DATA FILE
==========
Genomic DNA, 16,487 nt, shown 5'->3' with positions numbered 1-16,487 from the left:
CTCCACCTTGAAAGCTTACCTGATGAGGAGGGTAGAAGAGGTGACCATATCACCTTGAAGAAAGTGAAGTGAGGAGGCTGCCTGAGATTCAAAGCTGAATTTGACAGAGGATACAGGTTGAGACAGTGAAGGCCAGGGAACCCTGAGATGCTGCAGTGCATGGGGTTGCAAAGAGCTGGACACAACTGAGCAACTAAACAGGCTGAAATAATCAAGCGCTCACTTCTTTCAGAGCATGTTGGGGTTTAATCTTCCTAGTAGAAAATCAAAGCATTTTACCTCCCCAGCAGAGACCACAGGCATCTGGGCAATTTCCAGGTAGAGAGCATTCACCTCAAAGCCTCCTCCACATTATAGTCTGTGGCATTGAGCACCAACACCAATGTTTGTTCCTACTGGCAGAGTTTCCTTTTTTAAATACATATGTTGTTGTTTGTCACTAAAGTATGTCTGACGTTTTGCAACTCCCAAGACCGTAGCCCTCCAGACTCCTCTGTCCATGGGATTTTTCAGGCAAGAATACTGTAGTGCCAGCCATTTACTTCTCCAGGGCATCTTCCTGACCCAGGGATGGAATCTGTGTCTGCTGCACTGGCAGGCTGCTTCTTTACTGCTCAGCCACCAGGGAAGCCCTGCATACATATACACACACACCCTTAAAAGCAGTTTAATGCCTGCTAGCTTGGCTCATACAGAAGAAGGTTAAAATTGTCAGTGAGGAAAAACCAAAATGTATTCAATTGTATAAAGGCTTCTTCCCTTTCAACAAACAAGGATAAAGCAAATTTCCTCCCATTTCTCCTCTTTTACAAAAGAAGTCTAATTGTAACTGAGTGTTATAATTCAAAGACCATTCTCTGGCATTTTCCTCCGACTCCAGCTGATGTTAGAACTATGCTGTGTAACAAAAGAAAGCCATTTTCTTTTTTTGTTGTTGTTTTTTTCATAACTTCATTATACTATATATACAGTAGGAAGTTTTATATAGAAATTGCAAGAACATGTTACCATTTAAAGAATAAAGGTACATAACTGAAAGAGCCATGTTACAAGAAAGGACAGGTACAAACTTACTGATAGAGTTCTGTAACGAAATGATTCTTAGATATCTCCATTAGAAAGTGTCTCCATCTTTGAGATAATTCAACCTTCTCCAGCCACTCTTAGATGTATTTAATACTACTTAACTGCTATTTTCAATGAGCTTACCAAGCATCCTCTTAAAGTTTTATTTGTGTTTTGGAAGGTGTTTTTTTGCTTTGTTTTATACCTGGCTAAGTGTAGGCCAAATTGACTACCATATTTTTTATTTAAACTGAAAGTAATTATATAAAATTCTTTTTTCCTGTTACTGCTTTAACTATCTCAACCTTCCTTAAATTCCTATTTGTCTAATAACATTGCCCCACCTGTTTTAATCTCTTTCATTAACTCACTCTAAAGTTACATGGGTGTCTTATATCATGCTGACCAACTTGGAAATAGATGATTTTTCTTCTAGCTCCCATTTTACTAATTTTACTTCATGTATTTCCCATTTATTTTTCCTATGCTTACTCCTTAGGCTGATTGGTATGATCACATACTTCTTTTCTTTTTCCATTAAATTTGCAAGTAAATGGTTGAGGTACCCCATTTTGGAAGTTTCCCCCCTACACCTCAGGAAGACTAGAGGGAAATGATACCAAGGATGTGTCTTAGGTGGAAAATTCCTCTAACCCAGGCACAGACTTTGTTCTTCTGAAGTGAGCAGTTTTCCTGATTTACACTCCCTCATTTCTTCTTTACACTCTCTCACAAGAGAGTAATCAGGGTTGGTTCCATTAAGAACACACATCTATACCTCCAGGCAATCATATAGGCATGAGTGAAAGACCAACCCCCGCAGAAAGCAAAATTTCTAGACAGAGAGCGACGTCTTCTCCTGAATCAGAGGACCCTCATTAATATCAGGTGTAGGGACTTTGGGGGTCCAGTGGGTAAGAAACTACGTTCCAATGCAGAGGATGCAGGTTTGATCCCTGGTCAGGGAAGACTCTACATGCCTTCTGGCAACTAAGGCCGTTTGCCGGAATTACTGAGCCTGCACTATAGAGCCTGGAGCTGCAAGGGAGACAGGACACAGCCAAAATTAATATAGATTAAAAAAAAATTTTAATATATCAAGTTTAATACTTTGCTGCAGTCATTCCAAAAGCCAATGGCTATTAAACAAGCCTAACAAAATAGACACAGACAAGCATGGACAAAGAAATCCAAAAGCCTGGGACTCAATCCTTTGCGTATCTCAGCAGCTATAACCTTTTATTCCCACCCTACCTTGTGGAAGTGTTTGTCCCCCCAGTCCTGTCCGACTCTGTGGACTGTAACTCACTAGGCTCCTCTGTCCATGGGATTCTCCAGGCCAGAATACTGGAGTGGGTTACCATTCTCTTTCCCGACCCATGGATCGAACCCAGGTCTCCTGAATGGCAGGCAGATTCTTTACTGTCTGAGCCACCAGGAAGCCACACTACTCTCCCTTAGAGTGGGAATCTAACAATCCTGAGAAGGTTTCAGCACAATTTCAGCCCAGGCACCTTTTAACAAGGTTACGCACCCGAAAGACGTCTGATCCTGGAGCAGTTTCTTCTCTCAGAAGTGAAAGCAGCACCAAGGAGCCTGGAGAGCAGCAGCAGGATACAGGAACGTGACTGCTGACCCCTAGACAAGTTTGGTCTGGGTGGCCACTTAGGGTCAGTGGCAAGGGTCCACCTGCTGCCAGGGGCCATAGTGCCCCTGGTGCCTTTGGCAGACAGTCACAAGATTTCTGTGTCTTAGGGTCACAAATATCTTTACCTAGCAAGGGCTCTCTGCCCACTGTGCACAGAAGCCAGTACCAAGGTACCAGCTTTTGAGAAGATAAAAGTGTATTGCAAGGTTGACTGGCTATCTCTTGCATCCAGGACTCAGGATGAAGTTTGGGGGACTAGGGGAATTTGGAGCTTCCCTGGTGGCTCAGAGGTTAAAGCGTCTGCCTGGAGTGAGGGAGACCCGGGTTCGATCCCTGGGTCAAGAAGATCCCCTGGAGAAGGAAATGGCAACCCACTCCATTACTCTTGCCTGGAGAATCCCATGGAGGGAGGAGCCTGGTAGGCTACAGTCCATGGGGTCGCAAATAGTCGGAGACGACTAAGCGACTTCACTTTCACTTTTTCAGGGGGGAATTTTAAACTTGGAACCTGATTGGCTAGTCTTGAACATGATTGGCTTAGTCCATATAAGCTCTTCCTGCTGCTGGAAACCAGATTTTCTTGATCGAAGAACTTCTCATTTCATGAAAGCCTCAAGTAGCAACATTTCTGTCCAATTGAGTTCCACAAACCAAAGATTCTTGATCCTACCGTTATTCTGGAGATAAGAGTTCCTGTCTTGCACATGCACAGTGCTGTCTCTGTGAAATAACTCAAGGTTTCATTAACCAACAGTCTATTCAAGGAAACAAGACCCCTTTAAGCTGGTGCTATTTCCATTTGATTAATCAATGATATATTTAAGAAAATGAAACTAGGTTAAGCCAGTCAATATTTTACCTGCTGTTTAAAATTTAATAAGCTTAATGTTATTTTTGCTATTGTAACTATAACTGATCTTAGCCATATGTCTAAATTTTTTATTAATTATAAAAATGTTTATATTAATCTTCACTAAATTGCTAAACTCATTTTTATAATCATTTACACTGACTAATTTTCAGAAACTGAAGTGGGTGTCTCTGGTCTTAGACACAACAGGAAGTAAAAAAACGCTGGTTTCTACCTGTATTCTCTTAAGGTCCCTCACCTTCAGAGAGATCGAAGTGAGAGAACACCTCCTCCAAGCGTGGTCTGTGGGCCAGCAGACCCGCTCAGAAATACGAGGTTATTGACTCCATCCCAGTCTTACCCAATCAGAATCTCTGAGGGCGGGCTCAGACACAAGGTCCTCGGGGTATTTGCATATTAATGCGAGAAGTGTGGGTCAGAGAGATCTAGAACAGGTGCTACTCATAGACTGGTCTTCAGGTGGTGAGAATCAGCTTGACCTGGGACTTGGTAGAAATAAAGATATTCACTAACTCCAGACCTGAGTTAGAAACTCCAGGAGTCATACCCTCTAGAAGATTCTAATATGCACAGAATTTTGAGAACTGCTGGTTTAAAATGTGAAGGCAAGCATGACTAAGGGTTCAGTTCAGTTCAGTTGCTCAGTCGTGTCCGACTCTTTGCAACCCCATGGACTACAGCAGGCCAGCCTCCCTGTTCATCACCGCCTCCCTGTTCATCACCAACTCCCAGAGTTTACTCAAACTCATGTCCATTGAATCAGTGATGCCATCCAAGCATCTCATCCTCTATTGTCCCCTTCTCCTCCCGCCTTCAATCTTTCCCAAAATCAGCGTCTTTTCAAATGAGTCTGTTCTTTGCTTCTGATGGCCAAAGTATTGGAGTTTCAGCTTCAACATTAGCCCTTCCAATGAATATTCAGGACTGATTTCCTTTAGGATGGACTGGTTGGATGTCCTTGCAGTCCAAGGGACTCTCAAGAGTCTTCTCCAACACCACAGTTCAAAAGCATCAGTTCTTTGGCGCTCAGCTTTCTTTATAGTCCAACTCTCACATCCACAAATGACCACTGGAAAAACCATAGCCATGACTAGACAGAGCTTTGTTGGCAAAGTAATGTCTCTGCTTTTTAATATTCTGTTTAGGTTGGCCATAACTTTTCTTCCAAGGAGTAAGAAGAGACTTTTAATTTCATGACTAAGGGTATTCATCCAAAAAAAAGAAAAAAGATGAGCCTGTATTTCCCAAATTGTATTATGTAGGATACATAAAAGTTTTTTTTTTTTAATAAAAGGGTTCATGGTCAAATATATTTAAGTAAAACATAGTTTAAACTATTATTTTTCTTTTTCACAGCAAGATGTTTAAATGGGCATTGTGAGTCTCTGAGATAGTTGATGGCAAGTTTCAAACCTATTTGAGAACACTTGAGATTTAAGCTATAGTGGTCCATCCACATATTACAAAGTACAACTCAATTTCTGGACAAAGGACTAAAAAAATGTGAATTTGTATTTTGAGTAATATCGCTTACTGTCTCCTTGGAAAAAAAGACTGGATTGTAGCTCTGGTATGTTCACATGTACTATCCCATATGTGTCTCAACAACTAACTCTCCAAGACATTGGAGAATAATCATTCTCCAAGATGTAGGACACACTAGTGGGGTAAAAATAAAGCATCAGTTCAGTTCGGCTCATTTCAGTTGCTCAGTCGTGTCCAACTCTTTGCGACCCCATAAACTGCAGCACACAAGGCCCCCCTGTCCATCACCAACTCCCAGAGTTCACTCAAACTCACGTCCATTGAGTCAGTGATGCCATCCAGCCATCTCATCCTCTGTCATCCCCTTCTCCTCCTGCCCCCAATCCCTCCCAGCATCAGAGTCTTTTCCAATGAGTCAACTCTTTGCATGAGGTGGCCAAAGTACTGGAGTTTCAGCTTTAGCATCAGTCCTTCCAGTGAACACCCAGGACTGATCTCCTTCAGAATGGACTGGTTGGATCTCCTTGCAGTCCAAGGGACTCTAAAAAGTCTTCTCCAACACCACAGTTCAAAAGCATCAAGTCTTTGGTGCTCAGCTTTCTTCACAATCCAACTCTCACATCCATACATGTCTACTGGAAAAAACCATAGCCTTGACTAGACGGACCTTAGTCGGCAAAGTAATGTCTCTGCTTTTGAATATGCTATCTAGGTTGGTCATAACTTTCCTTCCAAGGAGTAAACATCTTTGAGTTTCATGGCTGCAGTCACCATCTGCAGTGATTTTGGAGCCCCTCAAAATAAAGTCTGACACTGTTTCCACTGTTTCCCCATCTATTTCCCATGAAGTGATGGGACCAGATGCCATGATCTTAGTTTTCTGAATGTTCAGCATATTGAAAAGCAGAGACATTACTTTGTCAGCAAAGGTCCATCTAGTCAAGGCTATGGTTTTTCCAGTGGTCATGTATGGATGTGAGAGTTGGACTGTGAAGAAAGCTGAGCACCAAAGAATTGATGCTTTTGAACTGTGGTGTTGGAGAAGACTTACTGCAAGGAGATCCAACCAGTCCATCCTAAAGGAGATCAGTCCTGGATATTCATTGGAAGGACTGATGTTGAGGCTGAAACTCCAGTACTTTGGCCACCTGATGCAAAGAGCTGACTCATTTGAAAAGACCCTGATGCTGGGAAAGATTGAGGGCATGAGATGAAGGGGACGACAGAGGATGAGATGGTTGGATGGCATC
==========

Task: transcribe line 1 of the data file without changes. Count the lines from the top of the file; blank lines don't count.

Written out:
Genomic DNA, 16,487 nt, shown 5'->3' with positions numbered 1-16,487 from the left: